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Cervical cancer: Women’s second worst enemy

CERVICAL cancer is one of the most common cancers afflicting women around the world with 500,000 new cases and 250,000 deaths each year, according to the Geneva-based World Health Organization (WHO).

In the Philippines cervical cancer kills 12 women each day. This must be the reason the country is joining the world in commemorating May as Cervical Cancer Awareness Month.  Recently, the Department of Health (DOH) launched “Babae, Mahalaga Ka” as its yearly campaign banner of the disease.

Health Undersecretary Teodoro Herbosa, who launched the campaign at the Jose Reyes Memorial Medical Center in Manila, pointed out that cervical cancer is curable if detected early.  It can be actually prevented by getting vaccinated for the human papillomavirus (HPV), the major cause of cervical cancer.

Among the programs to be observed during the campaign month include free cervical-cancer screening nationwide for the whole month of May in regional DOH hospitals and symposiums to educate medical practitioners and the public about the disease.

In Metro Manila DOH hospitals that offer free screening include Jose Reyes Memorial Medical Center, Dr. Jose Fabella Memorial Medical Hospital, East Avenue Medical Center, Tondo Medical Center, Quirino Memorial Medical Center, Amang Rodriguez Medical Center, Rizal Medical Center, Las Piñas General Hospital and Satellite Trauma Center, Valenzuela General Hospital, San Lorenzo Ruiz Memorial Hospital and Jose N. Rodriguez Memorial Hospital.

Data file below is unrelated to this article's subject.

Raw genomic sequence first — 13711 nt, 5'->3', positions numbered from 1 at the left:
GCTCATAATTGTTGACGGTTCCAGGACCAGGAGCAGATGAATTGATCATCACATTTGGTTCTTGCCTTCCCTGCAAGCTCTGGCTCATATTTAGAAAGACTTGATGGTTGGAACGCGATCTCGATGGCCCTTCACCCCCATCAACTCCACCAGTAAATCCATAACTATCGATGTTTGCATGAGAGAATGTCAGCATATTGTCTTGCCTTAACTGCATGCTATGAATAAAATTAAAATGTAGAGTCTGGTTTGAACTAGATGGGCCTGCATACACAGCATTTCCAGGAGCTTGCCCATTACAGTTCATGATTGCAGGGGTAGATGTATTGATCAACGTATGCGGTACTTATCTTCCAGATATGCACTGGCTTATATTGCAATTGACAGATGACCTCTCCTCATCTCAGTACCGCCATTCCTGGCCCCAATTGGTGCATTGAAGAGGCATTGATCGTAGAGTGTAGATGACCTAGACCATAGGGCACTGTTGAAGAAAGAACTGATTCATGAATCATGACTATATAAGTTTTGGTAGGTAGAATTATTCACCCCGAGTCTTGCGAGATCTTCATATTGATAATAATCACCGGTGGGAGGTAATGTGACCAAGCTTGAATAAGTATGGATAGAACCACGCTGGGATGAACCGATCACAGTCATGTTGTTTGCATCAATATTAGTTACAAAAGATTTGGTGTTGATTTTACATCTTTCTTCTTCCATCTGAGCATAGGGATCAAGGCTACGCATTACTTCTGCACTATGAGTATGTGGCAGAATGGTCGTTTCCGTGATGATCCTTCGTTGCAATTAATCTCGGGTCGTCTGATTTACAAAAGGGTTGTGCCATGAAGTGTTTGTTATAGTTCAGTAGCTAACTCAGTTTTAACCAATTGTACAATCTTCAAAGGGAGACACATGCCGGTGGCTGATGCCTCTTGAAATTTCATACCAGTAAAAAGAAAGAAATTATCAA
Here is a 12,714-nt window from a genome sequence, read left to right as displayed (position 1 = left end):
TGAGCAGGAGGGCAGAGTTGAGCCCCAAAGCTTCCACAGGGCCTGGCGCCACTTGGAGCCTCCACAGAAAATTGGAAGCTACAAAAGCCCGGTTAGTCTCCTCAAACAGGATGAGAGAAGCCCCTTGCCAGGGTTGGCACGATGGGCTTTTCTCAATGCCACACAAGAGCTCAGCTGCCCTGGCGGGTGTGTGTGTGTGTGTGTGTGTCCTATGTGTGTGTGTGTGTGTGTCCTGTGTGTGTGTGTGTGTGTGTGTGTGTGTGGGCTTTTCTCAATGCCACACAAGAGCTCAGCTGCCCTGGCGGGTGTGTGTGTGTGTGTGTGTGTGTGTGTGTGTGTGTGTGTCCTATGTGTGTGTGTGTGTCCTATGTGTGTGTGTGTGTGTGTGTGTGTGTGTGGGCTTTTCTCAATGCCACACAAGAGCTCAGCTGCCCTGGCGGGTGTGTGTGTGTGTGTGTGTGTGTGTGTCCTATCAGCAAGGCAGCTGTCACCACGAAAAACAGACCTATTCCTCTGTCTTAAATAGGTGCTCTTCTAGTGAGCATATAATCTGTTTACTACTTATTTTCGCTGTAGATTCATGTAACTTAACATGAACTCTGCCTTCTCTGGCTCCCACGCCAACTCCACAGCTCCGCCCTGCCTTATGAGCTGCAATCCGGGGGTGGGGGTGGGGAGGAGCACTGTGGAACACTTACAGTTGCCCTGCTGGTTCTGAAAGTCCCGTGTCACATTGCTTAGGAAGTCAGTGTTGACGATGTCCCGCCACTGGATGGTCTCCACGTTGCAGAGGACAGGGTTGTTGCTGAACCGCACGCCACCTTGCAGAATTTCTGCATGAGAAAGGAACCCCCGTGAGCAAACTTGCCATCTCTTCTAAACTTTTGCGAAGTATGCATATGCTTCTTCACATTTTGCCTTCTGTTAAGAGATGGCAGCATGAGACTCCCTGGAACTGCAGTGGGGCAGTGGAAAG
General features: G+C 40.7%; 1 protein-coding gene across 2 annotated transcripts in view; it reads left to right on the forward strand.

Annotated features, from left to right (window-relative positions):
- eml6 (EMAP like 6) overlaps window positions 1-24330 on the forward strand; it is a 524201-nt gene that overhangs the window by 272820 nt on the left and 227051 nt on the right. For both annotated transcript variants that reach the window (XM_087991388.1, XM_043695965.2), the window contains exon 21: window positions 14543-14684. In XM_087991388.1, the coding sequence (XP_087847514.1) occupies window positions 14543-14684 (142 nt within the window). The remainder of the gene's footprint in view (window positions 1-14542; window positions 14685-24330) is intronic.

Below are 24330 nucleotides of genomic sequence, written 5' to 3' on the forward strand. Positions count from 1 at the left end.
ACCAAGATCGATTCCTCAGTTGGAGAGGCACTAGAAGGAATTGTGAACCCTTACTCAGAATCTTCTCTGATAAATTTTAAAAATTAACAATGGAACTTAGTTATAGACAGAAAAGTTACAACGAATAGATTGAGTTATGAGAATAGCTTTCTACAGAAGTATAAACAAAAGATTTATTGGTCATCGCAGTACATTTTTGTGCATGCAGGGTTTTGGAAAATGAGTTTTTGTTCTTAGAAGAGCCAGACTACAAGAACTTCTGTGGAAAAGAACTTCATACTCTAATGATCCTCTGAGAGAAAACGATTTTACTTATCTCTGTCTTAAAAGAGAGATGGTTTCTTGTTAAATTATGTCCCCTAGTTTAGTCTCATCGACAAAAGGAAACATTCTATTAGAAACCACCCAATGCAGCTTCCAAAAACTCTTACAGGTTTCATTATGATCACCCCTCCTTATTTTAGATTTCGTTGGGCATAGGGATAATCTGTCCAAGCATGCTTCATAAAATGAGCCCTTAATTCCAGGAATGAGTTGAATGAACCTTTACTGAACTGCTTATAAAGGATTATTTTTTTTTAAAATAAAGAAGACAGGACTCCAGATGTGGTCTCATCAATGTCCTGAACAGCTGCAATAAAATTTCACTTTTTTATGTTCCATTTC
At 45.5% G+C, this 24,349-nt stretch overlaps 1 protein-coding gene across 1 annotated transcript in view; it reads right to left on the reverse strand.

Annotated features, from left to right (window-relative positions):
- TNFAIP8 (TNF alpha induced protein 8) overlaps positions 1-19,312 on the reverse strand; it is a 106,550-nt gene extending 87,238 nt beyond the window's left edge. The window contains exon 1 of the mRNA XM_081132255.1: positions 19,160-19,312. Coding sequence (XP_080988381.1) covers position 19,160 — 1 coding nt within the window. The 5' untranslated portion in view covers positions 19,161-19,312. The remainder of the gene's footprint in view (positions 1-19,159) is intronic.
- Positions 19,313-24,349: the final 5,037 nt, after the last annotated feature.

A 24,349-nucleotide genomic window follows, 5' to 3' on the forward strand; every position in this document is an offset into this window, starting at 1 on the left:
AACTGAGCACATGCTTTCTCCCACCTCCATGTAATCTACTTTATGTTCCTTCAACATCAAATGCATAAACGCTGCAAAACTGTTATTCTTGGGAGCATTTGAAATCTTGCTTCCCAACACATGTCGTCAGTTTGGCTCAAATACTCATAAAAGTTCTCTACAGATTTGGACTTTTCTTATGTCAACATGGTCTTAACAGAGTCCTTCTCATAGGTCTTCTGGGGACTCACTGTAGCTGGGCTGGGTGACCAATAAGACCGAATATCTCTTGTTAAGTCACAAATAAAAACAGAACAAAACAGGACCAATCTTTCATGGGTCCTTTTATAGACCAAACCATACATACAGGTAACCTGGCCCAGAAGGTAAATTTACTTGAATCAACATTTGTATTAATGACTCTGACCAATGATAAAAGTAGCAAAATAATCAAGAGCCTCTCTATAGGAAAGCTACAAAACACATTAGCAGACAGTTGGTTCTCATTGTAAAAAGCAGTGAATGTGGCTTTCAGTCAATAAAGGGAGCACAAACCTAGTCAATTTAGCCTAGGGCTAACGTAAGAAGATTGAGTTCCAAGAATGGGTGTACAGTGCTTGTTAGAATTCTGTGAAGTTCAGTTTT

Cervical cancer, which also afflicts men, is women’s enemy No. 2.  “In the Philippines cervical cancer is second to breast cancer as the most common malignancy that afflicts and kills women with conservative estimates between 35,000 and 70,000 cases, with almost 7,000 new cases added every year,” reports Dr. Cecilia Ladines-Llave, former chairman of the University of the Philippines-Philippine General Hospital Cancer Institute.

Between breast cancer and cervical cancer, the latter is the deadliest.  As Rina Jimenez-David, a recognized advocate in reproductive health, puts it: “While breast cancer is the most common form of cancer for women in the country, it is not the most deadly.  The death toll from cervical cancer is higher than for breast cancer, and this is mainly because by the time its victims come for treatment, it is already too late.”

Cervical cancer results from the abnormal growth and division of cells at the opening of the uterus or womb—the area known as the cervix.  Usually, it takes about 10 years before cancer develops.

Unlike some cancers, cervical cancer presents early signs. “In the early stages, cervical cancer usually causes no symptoms.  It may cause spotting or heavier bleeding between periods, bleeding after intercourse, or unusually heavy periods.  In later stages, such abnormal bleeding is common,” says the second home edition of The Merck Manual of Medical Information.

Other symptoms may include a foul-smelling discharge from the vagina, pain in the lower abdomen, and swelling of the legs.  The urinary tract may be blocked, without treatment, kidney failure and death can result.

About 99.7 percent of cervical-cancer cases are caused by HPV, a sexually transmitted infection that is often without symptoms.  Dr. Philip Chua, a medical practitioner who writes a column for a national daily, explains: “HPV, which causes genital warts, invades both sexual partners’ system during sexual intercourse.  The virus lives in the body permanently, even after treatment, and can lie dormant for years, only to become active when the person’s immune system is low.”